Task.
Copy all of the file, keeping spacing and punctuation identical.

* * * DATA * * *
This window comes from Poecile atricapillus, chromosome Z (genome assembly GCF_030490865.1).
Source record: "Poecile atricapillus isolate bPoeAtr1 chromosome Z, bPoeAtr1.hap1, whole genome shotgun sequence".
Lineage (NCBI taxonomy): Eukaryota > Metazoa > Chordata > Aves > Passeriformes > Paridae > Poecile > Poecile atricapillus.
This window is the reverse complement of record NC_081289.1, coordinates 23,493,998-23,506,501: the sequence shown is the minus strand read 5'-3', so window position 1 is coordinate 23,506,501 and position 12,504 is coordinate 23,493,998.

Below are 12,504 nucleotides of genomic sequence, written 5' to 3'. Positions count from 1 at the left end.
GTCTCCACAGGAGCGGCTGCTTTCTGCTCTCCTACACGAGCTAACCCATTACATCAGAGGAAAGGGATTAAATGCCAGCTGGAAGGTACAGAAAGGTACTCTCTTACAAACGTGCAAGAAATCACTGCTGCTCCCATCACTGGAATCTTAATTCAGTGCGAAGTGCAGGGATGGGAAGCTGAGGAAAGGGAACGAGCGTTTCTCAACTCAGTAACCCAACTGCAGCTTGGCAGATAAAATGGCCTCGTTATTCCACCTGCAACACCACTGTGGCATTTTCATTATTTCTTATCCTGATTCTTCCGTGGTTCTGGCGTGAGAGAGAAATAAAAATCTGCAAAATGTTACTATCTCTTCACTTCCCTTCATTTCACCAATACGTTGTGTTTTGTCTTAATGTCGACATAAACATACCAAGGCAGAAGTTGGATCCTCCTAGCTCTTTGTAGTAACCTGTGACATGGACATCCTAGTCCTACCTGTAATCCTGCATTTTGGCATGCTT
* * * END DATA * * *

This window comes from Poecile atricapillus, chromosome Z (genome assembly GCF_030490865.1).
Source record: "Poecile atricapillus isolate bPoeAtr1 chromosome Z, bPoeAtr1.hap1, whole genome shotgun sequence".
Lineage (NCBI taxonomy): Eukaryota > Metazoa > Chordata > Aves > Passeriformes > Paridae > Poecile > Poecile atricapillus.
This window is the reverse complement of record NC_081289.1, coordinates 23,493,998-23,506,501: the sequence shown is the minus strand read 5'-3', so window position 1 is coordinate 23,506,501 and position 12,504 is coordinate 23,493,998.

Below are 12,504 nucleotides of genomic sequence, written 5' to 3'. Positions count from 1 at the left end.
GTCTCCACAGGAGCGGCTGCTTTCTGCTCTCCTACACGAGCTAACCCATTACATCAGAGGAAAGGGATTAAATGCCAGCTGGAAGGTACAGAAAGGTACTCTCTTACAAACGTGCAAGAAATCACTGCTGCTCCCATCACTGGAATCTTAATTCAGTGCGAAGTGCAGGGATGGGAAGCTGAGGAAAGGGAACGAGCGTTTCTCAACTCAGTAACCCAACTGCAGCTTGGCAGATAAAATGGCCTCGTTATTCCACCTGCAACACCACTGTGGCATTTTCATTATTTCTTATCCTGATTCTTCCGTGGTTCTGGCGTGAGAGAGAAATAAAAATCTGCAAAATGTTACTATCTCTTCACTTCCCTTCATTTCACCAATACGTTGTGTTTTGTCTTAATGTCGACATAAACATACCAAGGCAGAAGTTGGATCCTCCTAGCTCTTTGTAGTAACCTGTGACATGGACATCCTAGTCCTACCTGTAATCCTGCATTTTGGCATGCTT